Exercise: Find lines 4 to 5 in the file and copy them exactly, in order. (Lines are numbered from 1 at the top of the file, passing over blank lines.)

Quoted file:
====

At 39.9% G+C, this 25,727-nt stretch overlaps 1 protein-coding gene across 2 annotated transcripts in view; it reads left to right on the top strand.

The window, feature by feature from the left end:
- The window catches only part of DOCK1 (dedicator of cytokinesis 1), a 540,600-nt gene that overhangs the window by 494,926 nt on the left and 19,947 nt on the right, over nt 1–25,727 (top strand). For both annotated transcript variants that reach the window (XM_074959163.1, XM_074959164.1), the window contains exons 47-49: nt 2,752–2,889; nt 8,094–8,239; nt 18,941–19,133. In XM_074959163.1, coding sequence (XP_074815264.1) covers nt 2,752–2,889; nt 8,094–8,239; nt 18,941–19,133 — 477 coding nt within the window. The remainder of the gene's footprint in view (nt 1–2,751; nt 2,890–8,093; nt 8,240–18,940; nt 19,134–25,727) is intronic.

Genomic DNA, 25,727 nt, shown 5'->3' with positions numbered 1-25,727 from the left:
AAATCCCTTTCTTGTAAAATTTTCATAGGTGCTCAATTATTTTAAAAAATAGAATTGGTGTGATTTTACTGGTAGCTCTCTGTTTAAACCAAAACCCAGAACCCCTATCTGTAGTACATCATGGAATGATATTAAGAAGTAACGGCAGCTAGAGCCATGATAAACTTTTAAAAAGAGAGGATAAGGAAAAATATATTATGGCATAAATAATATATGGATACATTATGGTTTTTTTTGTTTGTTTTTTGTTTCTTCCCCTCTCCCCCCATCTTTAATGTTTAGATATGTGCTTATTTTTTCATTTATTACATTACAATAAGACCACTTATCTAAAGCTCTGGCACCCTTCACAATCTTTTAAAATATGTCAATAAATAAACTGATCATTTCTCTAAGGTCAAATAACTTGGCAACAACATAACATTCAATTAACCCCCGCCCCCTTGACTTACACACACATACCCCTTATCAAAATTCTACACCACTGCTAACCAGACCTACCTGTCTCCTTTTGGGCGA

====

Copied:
Genomic DNA, 25,727 nt, shown 5'->3' with positions numbered 1-25,727 from the left:
AAATCCCTTTCTTGTAAAATTTTCATAGGTGCTCAATTATTTTAAAAAATAGAATTGGTGTGATTTTACTGGTAGCTCTCTGTTTAAACCAAAACCCAGAACCCCTATCTGTAGTACATCATGGAATGATATTAAGAAGTAACGGCAGCTAGAGCCATGATAAACTTTTAAAAAGAGAGGATAAGGAAAAATATATTATGGCATAAATAATATATGGATACATTATGGTTTTTTTTGTTTGTTTTTTGTTTCTTCCCCTCTCCCCCCATCTTTAATGTTTAGATATGTGCTTATTTTTTCATTTATTACATTACAATAAGACCACTTATCTAAAGCTCTGGCACCCTTCACAATCTTTTAAAATATGTCAATAAATAAACTGATCATTTCTCTAAGGTCAAATAACTTGGCAACAACATAACATTCAATTAACCCCCGCCCCCTTGACTTACACACACATACCCCTTATCAAAATTCTACACCACTGCTAACCAGACCTACCTGTCTCCTTTTGGGCGA